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Blood Donor Says Giving Is 'Just What You Do'

For as long as he can remember, giving blood has been a part of Bill Williams’ life.

It all began when Bill’s parents had their two sons accompany them to blood drives to plant the idea that “this is just what you do”. On Bill’s 17th birthday, his dad offered him a choice. “We can go give blood and then go anywhere you want for dinner, or we can go grab a burger and come home,” the elder Williams said. Bill gave blood that day and continued to donate both in college and after.

“In some sense I was doing my part,” he said. “But I wasn’t doing all I could.” Then September 11, 2001 occurred and Bill made his way to the local Red Cross blood donation center. “Like many Americans, I waited for hours to donate blood,” he said. “Unlike many Americans, I came back eight weeks later.”

“Every time I donated, I’d announce it on the social media du jour,” Williams said. “Sometimes my post reminded someone that they were going to give blood too. It felt great – I had doubled the impact of my donation.”

Bill is now a double red cell donor, giving two units of blood every four months. In May, he will receive a pin for donating eight gallons of blood. “I use donor pins for pushpins in my office, where my co-workers can see them,” he said. “Like my parents, it’s my way of saying ‘this is just what you do.’”

Williams participates in various Red Cross programs for blood donors. And he is a fan of Red Cross Racing, a national campaign to raise awareness about the importance of giving blood. “My package of goodies from Red Cross Racing arrived and Brayden [his 3-year-old son] loved the replica of the #16 car,” Williams said. “When he put on the cap and tee shirt, it was a photo-op too cute to pass up.” Williams tweeted the photo and the response was overwhelming.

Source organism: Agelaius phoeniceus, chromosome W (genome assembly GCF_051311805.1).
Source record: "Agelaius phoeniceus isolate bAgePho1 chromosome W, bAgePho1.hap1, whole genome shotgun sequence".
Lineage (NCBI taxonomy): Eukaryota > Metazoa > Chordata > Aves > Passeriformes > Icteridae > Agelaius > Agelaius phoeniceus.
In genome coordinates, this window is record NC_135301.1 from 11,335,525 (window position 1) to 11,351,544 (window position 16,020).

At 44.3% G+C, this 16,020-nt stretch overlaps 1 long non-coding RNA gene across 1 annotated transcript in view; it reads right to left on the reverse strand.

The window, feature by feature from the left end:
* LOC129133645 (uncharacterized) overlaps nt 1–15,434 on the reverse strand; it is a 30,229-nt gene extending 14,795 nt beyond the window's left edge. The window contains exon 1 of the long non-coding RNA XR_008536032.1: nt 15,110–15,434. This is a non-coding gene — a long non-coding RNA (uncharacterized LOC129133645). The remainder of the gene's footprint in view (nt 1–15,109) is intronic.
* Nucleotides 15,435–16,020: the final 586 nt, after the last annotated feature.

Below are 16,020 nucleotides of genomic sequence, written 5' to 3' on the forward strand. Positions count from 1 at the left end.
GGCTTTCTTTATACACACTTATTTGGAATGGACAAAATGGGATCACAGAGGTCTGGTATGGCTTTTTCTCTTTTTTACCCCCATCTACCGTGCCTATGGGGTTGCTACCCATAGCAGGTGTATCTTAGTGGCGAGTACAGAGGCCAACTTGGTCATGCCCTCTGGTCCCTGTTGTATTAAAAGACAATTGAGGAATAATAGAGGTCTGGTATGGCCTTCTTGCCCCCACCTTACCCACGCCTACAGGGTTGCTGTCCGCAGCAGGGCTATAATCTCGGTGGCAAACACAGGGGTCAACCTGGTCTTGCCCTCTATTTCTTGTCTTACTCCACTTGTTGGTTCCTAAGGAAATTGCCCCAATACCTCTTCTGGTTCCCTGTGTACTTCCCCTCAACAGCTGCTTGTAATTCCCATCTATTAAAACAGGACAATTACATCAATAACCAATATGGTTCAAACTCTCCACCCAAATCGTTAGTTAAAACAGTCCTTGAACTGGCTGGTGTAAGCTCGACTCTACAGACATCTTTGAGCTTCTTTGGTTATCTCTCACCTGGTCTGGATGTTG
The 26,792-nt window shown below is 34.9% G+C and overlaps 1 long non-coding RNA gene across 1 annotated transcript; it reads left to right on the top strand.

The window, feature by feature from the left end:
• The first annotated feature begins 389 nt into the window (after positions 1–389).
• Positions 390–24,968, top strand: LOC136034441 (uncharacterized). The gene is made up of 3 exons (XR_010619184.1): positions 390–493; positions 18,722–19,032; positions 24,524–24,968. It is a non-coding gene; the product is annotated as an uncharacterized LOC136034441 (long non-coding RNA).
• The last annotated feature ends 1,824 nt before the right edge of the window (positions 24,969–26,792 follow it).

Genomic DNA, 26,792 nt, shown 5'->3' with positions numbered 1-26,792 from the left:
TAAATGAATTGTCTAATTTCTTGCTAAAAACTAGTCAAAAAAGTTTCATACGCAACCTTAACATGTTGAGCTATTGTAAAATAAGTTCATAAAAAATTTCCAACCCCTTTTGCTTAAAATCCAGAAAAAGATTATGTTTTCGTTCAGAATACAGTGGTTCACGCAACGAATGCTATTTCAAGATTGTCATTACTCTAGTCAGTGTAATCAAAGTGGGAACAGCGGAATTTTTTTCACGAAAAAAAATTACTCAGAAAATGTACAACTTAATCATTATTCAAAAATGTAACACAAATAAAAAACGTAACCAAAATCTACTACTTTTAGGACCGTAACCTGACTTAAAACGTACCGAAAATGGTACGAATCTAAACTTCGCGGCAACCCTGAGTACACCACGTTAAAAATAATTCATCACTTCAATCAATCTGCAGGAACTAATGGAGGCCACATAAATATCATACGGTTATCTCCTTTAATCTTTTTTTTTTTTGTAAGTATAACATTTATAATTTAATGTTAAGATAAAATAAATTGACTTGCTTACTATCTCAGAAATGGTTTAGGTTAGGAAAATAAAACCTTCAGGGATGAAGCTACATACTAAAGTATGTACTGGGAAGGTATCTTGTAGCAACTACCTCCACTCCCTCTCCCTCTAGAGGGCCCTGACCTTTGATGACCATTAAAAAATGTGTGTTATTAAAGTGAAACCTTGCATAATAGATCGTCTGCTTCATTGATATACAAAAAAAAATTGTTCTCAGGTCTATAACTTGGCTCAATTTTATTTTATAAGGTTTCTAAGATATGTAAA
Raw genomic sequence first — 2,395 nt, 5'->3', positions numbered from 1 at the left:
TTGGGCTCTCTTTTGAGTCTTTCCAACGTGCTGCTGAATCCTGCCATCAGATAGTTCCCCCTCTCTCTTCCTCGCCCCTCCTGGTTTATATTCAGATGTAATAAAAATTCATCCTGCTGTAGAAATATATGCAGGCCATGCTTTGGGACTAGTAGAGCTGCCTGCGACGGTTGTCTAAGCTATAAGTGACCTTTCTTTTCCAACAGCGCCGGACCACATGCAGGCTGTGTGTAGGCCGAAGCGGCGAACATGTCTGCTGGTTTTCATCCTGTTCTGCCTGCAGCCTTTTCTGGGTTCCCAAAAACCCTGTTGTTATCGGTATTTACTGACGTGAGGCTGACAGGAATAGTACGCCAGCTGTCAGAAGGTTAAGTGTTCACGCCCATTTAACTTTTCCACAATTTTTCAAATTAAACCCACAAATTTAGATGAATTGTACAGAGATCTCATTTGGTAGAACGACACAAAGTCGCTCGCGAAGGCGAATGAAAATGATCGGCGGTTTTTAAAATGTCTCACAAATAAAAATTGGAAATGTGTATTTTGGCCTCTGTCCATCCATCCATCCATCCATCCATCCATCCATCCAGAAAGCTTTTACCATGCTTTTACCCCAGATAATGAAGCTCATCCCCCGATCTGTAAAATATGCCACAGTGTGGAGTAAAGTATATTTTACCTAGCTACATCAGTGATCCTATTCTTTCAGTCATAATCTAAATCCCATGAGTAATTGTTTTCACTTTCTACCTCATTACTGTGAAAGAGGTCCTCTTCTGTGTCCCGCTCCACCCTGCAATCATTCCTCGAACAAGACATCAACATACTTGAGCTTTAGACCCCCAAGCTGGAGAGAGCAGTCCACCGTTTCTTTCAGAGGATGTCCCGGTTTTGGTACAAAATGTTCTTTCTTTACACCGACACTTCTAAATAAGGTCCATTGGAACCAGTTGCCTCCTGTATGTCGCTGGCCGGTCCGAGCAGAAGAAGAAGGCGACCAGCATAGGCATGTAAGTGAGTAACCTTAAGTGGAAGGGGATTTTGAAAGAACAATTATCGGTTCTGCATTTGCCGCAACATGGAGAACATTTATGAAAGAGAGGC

“Maybe that picture prompted one more person to donate, or to join the Red Cross Racing program,” Williams said. “But to me it was just one more example of how donating blood is a part of who we are as a family.”

In its fourth year, Red Cross Racing is a partnership with the Red Cross, 3M and Roush Fenway Racing to promote the need for blood donations. NASCAR Sprint Cup driver Greg Biffle, a Red Cross blood donor and driver of the #16 Roush Fenway Ford Fusion, will wear the Red Cross fire suit and feature the full Red Cross paint scheme on his car at two races this year — at Michigan International Speedway on June 19, 2011, and Indianapolis Motor Speedway on July 31, 2011.

The 2011 program features the Hall of Fame collection, and an upcoming promotion will allow participants to exchange their Red Cross Racing points for Best Buy Reward Zone points. Members can also donate their Donor Rewards points back to the Red Cross Service to the Armed Forces (SAF) program to provide items like telephone calling cards and comfort kits for members of the military and their families.